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My mother who used live in Dublin city as a child, used spend some of her summers in Howth and recalled “keeping nix” whilst her brother Jack and John “Darkie” Rourke “boxed the fox.”    Jack, aged 16, was badly wounded in 1916, by a German shell off Jutland, whilst “Darkie” played a man’s part in the IRA in the ‘Tan and Civil Wars, and in the GAA for many decades. In Howth and most areas where many families shared surnames and Christian names, nicknames were necessary and sometimes passed on for generations. Thus one branch of the O’Connors were called the “Curser O’Connors.”

Emmet Dalton went from Dublin’s O’Connell Schools to the Dublin Fusiliers and carried the fallen Tom Kettle, returned and joined the IRA, became a general in its “pro-Treaty” faction and carrried the body of Michael Collins at Beal na Blath. He later met Churchill’s crony Brendan Bracken, who had been at O’Connell Schools in his time, but denied being Irish, and distinctly remembered the smell of Bracken’s corduroy  trousers.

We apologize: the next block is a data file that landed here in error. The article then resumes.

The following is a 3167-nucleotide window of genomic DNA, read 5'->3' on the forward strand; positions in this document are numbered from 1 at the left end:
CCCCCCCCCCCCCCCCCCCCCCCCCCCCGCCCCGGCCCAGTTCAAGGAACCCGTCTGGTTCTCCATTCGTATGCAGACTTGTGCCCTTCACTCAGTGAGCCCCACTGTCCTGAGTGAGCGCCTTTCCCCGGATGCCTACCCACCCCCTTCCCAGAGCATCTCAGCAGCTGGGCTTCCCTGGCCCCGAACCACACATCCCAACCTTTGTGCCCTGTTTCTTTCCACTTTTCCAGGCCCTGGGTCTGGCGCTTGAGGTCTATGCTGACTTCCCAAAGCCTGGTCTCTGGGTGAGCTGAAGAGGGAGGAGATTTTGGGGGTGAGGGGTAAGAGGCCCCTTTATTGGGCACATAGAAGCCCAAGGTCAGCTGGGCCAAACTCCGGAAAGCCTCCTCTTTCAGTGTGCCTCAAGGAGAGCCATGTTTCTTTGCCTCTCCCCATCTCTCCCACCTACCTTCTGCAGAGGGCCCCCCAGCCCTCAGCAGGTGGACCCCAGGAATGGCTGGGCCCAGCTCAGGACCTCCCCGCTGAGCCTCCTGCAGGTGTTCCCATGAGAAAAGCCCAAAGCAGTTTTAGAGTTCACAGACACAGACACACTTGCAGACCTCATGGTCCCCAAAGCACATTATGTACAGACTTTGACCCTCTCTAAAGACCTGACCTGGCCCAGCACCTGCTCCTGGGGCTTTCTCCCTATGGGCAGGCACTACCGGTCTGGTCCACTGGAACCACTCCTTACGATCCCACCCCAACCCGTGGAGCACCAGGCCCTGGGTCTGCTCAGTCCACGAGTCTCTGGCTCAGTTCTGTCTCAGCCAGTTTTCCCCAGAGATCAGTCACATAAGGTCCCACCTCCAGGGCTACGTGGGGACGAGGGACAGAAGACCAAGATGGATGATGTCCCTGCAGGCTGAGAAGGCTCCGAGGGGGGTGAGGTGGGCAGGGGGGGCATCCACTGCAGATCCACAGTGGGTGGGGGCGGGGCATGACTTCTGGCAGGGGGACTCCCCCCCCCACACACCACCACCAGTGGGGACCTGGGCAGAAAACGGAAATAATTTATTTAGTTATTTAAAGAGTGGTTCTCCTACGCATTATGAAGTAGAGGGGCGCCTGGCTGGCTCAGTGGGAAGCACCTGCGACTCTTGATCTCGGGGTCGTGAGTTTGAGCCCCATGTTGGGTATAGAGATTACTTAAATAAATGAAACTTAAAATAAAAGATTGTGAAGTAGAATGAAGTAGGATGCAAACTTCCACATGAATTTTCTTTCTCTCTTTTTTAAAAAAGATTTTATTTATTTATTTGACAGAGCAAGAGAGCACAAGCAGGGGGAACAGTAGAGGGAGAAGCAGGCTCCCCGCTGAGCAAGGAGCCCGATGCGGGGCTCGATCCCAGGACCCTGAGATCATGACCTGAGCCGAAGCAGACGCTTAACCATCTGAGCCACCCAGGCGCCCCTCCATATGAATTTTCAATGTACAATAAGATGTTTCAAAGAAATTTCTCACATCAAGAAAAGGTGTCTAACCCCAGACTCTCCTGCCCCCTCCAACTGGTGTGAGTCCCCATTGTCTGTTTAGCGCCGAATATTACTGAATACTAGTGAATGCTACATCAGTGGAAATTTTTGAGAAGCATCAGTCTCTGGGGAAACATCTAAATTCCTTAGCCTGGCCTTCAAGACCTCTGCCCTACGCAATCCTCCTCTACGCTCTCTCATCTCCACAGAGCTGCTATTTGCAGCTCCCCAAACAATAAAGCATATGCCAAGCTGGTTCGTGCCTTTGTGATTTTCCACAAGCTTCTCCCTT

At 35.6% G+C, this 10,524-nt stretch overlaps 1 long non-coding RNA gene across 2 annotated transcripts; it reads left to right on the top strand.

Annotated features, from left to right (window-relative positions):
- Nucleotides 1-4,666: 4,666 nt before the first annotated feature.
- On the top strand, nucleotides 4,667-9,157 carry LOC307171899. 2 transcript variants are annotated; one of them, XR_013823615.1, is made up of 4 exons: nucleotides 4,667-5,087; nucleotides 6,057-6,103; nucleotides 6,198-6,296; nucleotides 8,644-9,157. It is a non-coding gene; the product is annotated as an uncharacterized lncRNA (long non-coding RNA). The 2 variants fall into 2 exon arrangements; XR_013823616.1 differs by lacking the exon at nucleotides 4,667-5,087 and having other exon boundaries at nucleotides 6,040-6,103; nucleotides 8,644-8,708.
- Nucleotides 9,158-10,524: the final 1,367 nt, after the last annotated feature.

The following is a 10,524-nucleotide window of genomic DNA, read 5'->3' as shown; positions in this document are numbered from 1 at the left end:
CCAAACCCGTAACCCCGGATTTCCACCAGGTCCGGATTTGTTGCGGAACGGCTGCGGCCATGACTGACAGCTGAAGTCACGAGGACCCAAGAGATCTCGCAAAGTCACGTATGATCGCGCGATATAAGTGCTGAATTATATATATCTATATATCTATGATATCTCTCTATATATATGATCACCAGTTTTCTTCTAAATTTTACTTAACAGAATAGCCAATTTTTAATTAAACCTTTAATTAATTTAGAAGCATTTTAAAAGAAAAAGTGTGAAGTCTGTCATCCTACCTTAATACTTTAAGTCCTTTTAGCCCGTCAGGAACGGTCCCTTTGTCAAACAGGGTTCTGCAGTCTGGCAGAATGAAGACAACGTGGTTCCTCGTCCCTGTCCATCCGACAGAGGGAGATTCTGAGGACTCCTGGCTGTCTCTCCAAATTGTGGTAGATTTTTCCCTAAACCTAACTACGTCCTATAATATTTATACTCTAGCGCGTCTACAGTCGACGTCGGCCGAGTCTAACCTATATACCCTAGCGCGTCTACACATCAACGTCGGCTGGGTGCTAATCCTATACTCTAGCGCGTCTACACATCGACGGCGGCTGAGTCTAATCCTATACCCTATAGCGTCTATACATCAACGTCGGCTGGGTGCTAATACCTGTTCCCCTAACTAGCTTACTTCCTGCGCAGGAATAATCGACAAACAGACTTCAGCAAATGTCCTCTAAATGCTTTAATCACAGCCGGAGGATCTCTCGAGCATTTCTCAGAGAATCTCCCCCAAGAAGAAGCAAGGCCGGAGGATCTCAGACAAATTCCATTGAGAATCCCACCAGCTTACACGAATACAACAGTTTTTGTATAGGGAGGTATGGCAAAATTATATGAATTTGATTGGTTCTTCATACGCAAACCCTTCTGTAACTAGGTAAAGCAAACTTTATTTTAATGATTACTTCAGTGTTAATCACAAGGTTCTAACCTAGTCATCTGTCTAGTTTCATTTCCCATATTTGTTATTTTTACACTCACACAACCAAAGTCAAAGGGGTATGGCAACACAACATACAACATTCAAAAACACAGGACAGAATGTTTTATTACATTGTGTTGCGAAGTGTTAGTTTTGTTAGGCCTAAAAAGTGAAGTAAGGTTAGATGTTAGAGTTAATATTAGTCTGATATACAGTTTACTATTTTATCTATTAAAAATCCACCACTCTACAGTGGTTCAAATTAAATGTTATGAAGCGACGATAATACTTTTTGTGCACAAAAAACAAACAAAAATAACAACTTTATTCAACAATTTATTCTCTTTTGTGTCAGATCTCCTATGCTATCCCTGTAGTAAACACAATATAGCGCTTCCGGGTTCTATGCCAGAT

Robert Graves recalled how, dining with fellow British officers, he was one of four (out of 5) young officers in his Company’s mess, had German mothers or naturalized German fathers. “One of them said: ‘I’m glad I joined when I did. If I’d put it off a month or two, they’d have accused me of being a German spy.As it is, I’ve an uncle interned in Alexandra Palace. and my father’s only been allowed retain membership of his golf club because he has two sons in the trenches.’  I told him : ‘Well, I have three or four uncles sitting somewhere opposite, and a number of cousins, too. One of those uncles is a general. But that’s all right. I don’t brag about them . I only advertise my uncle Dick Poore, the British admiral commanding at the Nore.’  “
(I write this within 400 yards of Alexandra Palace.)
Yesterday I walked along the banks of London’s Regent’s Canal from Little Venice to King’s Cross.and passed The German Gymnasium a few yards from that station and equidistant from St Pancras from which one can take the Eurostar to Brussels, and Paris.
Before the 1916 Rising the German Gymnasium, a fine building, served as the Drill Hall for the Irish Volunteers, including Michael Collins, Padraig O Conaire, Joe Good and others.
In King’s Cross Station there was an exhibition about its contribution to the First World War, and a few days earlier there had been a pageant with play-actors in 1914-era khaki.
Considering the play-acting on the part of Irish state officials and clergy at Thiepval, in London, Dublin and elsewhere to commemorate the Somme, isn’t it amazing that no ceremony to commemorate the men who drilled in the German Gymnasium, or to erect a plaque reminding passers-by of its history, has yet been mooted?


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